More than half of primary and secondary schools in Britain use Wi-Fi. The BBC show, Panorama reports “radio frequency radiation levels in some schools are up to three times the level found in the main beam of intensity from mobile phone masts.” Panorama performed radiation measurements in an English school that showed:
…The technology [Wi-Fi] is similar to mobile phone masts and in use in 70 per cent of secondary schools and 50 per cent of primary schools.
Panorama visited a school in Norwich, with more than 1,000 pupils, to compare the level of radiation from a typical mobile phone mast with that of Wi-Fi in the classroom.
Readings taken for the programme showed the height of signal strength to be three times higher in the school classroom using Wi-Fi than the main beam of radiation intensity from a mobile phone mast.
The findings are particularly significant because children’s skulls are thinner and still forming and tests have shown they absorb more radiation than adults.4
The transcript of the show can be read here.
3) Some People are Extra-Sensitive to Electromagnetic Fields
Sensitivity to EMF is debilitating for some, causing depression, dizziness, nausea, headaches, fatigue, chest pains, shortness of breath and burning or itching skin. It is estimated that between three and seven percent of people are extra sensitive.
The World Health Organization concluded in 2004 that Electromagnetic Hypersensitivity (EHS) symptoms did not appear to correlate with exposure to electromagnetic fields.5,6 In Sweden, however, people with EHS are taken seriously. EHS is a recognized disability there.
In the Stockholm municipality – were I live and work as a scientist with the responsibility to investigate comprehensive issues for persons with electrohypersensitivity – such persons have the possibility to get their home sanitized for EMFs. It means for example that ordinary electricity cables are changed to special cables. Furthermore, the electric stove can be changed to a gas stove and walls, roof and floors can be covered with special wallpaper or paint with a special shelter to stop EMFs from the outside (from neighbours and mobile telephony base stations). Even the windows can be covered with a thin aluminum foil as an efficient measure to restrain EMFs to get into the room/home. If these alterations turn out not to be optimal they have the possibility to rent small cottages in the countryside that the Stockholm municipality owns. These areas have lower levels of irradiation than others. The Stockholm municipality also intend to build a village with houses that are specially designed for persons who are electrohypersensitive. This village will be located in a low-level irradiation area. 7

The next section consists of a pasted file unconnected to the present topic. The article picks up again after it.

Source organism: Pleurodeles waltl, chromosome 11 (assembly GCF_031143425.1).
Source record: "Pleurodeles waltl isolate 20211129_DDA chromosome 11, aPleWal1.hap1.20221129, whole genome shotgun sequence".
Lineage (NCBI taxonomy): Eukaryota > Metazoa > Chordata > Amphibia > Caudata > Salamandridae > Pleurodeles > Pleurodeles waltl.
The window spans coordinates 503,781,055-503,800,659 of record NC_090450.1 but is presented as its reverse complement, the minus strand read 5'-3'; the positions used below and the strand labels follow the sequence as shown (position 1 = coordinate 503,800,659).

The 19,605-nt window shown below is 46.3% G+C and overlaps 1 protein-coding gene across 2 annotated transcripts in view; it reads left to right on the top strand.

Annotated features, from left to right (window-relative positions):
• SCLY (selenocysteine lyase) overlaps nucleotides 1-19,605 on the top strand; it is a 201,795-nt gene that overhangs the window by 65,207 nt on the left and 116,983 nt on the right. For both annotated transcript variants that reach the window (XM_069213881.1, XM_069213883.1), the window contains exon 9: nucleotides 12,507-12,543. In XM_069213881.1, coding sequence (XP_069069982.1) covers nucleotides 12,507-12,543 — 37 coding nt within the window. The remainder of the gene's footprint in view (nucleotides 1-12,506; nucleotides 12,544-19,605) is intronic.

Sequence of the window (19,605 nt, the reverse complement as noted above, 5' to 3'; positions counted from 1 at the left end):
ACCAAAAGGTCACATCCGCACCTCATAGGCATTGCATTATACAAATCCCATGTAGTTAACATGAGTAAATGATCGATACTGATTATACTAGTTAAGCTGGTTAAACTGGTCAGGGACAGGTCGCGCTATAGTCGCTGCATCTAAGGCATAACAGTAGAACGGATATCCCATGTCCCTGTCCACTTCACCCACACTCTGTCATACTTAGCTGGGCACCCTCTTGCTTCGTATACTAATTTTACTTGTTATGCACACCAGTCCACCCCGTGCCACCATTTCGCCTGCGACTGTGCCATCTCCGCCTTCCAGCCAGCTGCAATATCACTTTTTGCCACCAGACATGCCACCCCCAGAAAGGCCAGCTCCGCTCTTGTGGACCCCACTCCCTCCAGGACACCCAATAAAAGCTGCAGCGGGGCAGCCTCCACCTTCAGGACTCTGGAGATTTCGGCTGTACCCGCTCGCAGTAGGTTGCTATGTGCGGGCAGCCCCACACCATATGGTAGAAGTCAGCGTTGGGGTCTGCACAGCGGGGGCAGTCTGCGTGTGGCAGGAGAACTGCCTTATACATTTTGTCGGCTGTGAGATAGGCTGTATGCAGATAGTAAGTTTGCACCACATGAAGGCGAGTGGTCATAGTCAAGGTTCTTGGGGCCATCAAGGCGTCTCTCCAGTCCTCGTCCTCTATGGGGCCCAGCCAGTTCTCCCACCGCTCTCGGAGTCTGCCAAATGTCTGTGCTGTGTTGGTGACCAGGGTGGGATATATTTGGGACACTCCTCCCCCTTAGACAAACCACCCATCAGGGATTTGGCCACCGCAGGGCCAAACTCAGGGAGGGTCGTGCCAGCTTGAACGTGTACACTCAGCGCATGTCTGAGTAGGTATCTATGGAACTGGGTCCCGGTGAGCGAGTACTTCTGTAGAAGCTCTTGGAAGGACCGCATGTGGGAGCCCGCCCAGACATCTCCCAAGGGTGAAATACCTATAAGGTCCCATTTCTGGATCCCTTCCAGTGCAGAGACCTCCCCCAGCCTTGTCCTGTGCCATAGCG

4) WiMAX is Far Reaching
WiMAX (Worldwide Interoperability for Microwave Access) is a wireless technology that spans a greater geographic area than Wi-Fi. It has been described as “Wi-Fi on steroids.” Where Wi-Fi signals can reach up to 300 feet, WiMAX signals can provide broadband wireless access up to 30 miles away for fixed towers and 3-10 miles away for mobile towers!8
One town in Sweden found that within hours of powering up a new WiMax tower, residents began complaining of numerous health problems, flooding the emergency services with calls. As the afflicted residents moved farther away from the power station, the problems subsided.9
5) Some Countries are More Cautious than Others
- Germany Advises Citizens to Avoid Using Wi-Fi
- EU Calls for Urgent Action on Wi-Fi Radiation
- WHO: EMF World Wide Standards
- Warning on Wi-Fi Health Risk to Children (UK)
What Can We Do?
Until we know whether EMFs from Wi-Fi networks pose health risks, we can adopt preventive measures:
1) Choose routers for use at home that have a Wi-Fi/wired switch. Turn the Wi-Fi option off whenever you don’t need it and every night when you go to sleep. You can use wired connections most of the time, keeping the wireless capability for when it’s necessary.
2) Lobby to keep Wi-Fi towers off school buildings.
3) Use hotspot detectors to find where Wi-Fi isn’t.
4) Push for fiber-optic, wired access to the internet in your community
4) Demand public EMF-free zones
6) Pressure representatives for more studies!
Note: I have to say that even with the limited amount of research I’ve been able to do in the last week on this topic, I’m very discouraged by the dearth of information coming out of the United States. There are a few dedicated groups trying to get the word out that much more research is needed — now. However, the health concerns don’t seem to have gone nearly as mainstream as they have in Europe. Why??
Part 3 of Technology Trade-offs Coming Soon!
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1) WHO Fact Sheet No. 304, May, 2006. Electromagnetic Fields and Public Health.
2) Wingspread Conference on the Precautionary Principle: Science and Environmental Health Network. January 26, 1998.
7) Olle Johansson, H.E.S.E. Project: Electrohypersensitivity: The Swedish View.
8 ) What is WiMax?